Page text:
Ag Innovation Showcase: Investment community wakes up to agriculture
What are the unique challenges for agricultural start-ups seeking investment?Show transcript
The Ag Innovation Showcase brings together innovators and investors from across the agricultural industries; so what are the unique challenges for start-ups in this space? Registration is now open for the Ag Innovation Showcase 2017: visit www.agshowcase.com.
Lisa Dyson: I think for a start-up, scaling is really the crucial issue. So I’m from Silicon Valley, where there’s lots of IT and app start-ups, and so this is quite different in terms of what’s required to take new food products, food ingredients, or even ingredients for everyday consumer products to market.
And so it’s nice to be in a group of investors that are familiar with the challenges, and that have companies in their portfolios that they’re also bringing to market.
Carlo Montemagno: Everybody wants to invest at a time when you have a product, you’ve taken all the bugs out, and you’re ready to go to market. There is a real challenge in getting a company started – but more of a challenge is after you get the company started, to get the resources necessary to support the development of a growing concern. That means you have the production scale so you can deliver to market. You have a salesforce so you can deliver the product. You have technical people who can handle the warranty issues. And at the same time you continue development to make your next gen project. And this has to happen before you start getting the sales to support the whole enterprise – which I think is one of the biggest challenges between new startup companies and their transition to multi-billion dollar enterprises.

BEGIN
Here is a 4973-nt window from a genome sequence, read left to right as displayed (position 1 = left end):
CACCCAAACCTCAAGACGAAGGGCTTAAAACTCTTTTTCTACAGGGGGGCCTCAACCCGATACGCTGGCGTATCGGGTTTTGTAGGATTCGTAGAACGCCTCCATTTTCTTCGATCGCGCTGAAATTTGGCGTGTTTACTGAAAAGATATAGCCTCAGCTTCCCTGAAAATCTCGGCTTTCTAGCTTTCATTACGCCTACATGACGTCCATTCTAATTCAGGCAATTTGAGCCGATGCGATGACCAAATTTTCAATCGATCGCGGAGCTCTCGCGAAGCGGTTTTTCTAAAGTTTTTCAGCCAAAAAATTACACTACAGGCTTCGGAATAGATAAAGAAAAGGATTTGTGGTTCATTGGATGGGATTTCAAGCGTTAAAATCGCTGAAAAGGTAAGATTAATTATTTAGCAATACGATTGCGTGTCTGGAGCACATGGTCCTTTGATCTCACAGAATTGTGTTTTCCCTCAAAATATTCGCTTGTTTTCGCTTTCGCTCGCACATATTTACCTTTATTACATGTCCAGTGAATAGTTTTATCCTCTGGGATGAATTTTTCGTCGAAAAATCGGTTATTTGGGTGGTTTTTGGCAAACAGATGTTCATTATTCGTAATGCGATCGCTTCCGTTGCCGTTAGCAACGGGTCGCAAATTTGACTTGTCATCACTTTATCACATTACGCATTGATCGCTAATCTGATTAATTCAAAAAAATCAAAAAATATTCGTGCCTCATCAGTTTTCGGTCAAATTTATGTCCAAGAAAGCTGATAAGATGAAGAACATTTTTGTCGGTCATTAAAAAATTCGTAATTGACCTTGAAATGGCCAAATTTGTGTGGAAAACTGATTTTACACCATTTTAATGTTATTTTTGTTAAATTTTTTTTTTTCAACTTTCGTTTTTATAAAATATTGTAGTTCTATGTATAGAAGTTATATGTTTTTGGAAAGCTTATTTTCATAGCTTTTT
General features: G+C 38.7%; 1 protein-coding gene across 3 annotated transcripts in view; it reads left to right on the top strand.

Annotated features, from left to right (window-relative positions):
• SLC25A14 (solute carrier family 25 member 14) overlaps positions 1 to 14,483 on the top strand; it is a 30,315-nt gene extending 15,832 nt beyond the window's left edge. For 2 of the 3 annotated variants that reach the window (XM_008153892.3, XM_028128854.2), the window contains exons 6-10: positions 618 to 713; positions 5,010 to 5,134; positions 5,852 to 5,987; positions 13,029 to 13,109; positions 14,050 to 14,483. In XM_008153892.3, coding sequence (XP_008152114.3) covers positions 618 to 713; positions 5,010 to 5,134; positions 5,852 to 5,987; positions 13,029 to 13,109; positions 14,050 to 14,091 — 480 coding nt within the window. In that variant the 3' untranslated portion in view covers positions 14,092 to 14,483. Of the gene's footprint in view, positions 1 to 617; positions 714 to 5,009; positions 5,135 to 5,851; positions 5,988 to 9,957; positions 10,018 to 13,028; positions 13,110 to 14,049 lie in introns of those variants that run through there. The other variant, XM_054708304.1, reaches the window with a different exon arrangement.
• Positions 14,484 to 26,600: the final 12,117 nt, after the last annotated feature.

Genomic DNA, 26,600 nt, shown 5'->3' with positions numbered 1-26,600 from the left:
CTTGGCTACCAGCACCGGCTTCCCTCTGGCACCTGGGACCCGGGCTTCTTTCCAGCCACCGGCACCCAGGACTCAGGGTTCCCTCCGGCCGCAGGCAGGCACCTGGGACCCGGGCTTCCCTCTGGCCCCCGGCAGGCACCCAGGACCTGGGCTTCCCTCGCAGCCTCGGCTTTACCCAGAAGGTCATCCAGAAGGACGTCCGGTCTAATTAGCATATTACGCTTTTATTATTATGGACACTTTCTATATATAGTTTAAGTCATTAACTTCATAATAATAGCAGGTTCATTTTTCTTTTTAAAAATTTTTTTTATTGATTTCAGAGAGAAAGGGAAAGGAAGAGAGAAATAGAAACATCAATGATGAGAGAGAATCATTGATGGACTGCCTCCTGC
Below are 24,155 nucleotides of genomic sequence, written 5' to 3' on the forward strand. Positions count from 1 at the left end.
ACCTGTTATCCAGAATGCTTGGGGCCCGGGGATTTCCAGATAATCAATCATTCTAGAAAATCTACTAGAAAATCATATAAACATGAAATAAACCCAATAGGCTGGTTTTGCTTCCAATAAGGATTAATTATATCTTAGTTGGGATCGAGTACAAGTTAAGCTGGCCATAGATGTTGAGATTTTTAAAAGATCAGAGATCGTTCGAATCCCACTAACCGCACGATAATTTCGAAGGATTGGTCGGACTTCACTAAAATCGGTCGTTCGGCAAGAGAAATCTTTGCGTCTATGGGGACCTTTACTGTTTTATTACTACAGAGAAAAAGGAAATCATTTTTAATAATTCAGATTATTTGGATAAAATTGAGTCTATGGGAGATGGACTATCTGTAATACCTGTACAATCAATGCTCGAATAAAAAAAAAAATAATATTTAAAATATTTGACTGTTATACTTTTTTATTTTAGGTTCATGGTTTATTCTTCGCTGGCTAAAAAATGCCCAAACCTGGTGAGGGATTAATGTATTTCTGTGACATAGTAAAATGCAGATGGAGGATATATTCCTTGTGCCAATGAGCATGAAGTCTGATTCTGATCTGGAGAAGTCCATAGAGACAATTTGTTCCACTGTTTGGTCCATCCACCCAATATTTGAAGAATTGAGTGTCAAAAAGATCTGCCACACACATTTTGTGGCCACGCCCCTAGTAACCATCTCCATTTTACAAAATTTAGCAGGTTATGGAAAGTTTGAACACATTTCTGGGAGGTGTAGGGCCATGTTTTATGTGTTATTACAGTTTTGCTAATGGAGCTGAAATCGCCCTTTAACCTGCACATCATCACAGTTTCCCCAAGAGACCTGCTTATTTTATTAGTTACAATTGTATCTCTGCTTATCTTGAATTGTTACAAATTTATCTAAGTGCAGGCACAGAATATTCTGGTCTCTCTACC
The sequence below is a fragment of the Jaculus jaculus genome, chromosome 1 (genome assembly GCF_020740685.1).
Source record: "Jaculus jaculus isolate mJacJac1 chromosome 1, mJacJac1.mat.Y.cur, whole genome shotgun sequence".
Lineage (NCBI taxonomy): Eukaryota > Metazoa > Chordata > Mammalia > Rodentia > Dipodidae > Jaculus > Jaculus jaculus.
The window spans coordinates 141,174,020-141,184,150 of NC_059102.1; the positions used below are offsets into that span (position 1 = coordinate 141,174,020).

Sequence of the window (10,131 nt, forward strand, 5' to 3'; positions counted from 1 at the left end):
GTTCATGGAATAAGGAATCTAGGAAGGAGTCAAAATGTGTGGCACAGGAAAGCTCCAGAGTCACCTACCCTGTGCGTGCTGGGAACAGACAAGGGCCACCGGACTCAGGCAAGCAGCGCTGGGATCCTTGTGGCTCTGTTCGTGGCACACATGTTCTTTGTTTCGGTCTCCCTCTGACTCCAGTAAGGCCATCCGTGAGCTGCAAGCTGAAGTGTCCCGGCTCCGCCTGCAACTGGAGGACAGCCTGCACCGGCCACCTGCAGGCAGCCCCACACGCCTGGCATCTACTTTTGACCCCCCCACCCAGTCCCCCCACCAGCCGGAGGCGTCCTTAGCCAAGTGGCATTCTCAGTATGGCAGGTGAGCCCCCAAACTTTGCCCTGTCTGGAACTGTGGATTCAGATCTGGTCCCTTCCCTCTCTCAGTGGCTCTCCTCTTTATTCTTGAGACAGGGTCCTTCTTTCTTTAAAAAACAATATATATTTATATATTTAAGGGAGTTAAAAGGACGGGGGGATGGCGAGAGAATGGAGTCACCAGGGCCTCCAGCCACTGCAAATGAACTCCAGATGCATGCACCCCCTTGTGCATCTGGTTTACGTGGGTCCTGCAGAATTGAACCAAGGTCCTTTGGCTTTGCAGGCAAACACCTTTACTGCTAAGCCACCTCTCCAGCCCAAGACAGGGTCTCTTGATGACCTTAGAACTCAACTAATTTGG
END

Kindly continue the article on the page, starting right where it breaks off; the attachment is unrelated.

Alec Anderson: There tends to be a disparity in size between the companies we talk to and ourselves, and that power balance can be quite difficult to manage. So it’s interesting to see a different take on things here in America. I think America’s a different culture from the UK in terms of investment – certainly into agriculture. They understand the fundamental nature of the business we’re in.
Rohit Shukla: Well I think the challenge is a challenge that they both face. From a perspective of investors, there are classes that they invest in. Those things are changing under their feet. So they’ve got to now become both highly educated about the prospects, and very attentive to trends. And understand that the combination of the two is what will give them the opportunity to invest well. The return may certainly not be what they’ve been used to in the past, in the duration that they’ve been used to.
Darryn Keiller: The investment community is still waking up. I mean, AgFunder has shown there’s been $4.5bn invested in agtech last year, but a lot of that is focused on field production and biologicals. Great things to invest in, but what we would like to see is more investment coming in to the technology – the software, the data, the analytics. Things that are really going to help move things along, and disrupt the way that things work.
Rohit Shukla: And from the innovators’ perspective, it’s the same issue, which is: things are changing. Their own assumptions about the science that they’re trying to propel forward need to change. Constantly. And they need to become highly efficient at being able to organise themselves to respond to those things. So in effect, it’s the same challenge from both sides.